Alkali Bees: Another ground-nesting bee, these are small with very distinct yellow and black stripes. Between the lines is a streak of iridescent scales. One of the varieties is critical for the pollination of alfalfa fields. They like to nest in salty soils, where other bees do not prefer, making them perfect for their native soils.
Mason Bees: Mason bees are appropriately named as they use muds and masonry to build their nests in cracks in the stone and wood holes. They are typically a greenish-blue or a blackish with red. Mason bees are essential to fruit and nut pollination.
Carpenter Bees: Another appropriately named bee, this one lives in wood, and they are the largest in the United States. The female bodies are all black, and the males are gold with green eyes. Carpenter bees have large mandibles for chewing through the wood. In your garden, they forage on many different flowers and crops, such as eggplant, tomato, and others.
And the list could go on. There are so many bee pollinators in our world; these are only a few. But why bring attention to the bees? Well, you have probably heard, but let us elaborate.
Why Gardeners Should Know About Beneficial Bees.
The beautiful and graceful bees are the indicators for our environment that something may be going wrong. When the balance of people, plants, natural habitat, and environmental concerns is off, the bees decline.
But why should we be concerned about the bee population numbers?
1. The more bees we have, the more beautiful the landscape of our fields and gardens will be. Flowers and bees need one another.
2. Bees pollinate fruits and allow them to grow.
3. Growing plants provide food for other creatures, including humankind.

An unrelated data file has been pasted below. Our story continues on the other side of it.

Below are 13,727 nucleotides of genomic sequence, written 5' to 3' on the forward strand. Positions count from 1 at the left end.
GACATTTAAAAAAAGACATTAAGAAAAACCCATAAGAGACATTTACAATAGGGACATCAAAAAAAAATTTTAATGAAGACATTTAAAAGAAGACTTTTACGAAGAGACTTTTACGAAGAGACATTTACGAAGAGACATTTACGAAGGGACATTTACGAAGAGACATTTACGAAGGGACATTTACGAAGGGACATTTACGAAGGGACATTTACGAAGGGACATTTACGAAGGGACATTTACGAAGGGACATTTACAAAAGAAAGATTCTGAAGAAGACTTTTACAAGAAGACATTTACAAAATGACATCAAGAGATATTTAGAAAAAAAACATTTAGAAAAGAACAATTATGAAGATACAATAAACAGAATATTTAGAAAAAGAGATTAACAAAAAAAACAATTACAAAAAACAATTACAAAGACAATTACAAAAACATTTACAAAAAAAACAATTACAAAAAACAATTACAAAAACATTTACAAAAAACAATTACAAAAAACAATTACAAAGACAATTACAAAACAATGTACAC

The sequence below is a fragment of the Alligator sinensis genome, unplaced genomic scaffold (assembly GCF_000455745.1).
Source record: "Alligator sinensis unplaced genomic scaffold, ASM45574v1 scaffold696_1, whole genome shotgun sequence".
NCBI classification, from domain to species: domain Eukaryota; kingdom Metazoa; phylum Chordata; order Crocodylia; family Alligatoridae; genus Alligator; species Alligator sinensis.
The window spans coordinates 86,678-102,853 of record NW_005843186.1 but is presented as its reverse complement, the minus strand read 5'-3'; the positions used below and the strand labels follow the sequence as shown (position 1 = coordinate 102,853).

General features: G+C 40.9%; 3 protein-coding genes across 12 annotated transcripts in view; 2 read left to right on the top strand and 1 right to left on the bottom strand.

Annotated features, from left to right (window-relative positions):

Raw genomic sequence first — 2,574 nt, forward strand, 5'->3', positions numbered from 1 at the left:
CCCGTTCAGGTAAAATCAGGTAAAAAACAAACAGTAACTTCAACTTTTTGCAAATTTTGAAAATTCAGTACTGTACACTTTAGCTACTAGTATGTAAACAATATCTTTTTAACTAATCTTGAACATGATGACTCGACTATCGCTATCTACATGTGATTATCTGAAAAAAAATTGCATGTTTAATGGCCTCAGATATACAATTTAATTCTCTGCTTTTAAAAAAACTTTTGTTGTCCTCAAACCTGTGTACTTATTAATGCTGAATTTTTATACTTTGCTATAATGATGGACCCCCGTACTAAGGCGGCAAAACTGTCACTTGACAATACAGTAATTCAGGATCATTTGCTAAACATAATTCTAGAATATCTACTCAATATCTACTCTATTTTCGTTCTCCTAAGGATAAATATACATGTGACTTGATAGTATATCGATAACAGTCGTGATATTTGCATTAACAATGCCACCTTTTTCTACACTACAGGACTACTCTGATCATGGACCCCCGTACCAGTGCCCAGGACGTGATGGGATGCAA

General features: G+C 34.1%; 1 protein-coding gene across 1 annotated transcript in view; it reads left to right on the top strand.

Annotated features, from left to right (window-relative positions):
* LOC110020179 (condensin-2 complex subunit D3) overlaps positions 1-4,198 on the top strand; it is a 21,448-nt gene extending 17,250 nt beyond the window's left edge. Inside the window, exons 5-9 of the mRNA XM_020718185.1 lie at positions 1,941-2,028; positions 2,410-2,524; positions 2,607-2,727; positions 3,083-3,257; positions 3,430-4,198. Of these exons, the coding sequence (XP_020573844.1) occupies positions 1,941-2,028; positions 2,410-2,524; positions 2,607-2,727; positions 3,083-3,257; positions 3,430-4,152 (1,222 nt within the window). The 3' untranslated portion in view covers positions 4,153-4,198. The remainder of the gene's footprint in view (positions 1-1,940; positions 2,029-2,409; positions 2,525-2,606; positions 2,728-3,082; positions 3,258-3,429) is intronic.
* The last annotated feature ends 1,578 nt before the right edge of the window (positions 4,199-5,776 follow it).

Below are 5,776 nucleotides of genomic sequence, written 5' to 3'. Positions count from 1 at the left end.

4. Helping to establish the balance of life on our planet is our job, as the earth’s caretakers.
That said, the most essential part of bee conservation is the cultivation of plants that the bees love.
Planting for the Beneficial Bees
If you want to help the planet, help the bees, and have a successful garden, you can add the following plants to your home garden. They will create the ideal habitat with nectar and pollen for all.
- Apple, pear, and other fruit trees are an excellent start.
- Black-Eyed Susan
- Mountain Mint
- Anise Hyssop
- Flowering Thyme
- Blanket flower
- Bee balm
- Chive Flowers
And that is just a list of 20. If you research your growing zone, you can find which will do best for the region you are in and the bees in your location.
Bee Removal Service
So, now you understand the significance of bees on the crops and flowers of the planet and the critters and people. But, if honeybees take up residence in your yard or home, you may want them out as soon as possible. For all the good they do, when they are not where welcomed to be, they can be quite destructive. When they build a nest, there can be 10,00 to 60,000 bees in a colony and around your home.
Since these bees are endangered and so valuable, the proper removal and relocation of these hives are imperative. A professional wildlife removal company should be notified of the hive and called to come out and remove it. They have the tools and gear to get the hive relocated with as little damage to the hive as possible and without injury to humans.
Should you need honeybee or any bee’s nest removed, call on the team’s experience at Covenant Wildlife Removal to take care of the hive or nest for you and your family.
You can count on the professional and friendly team at Covenant to remove the bees and other pests safely and humanely from your property and relocate them ethically.
Contact Covenant Wildlife Removal for bee removal today.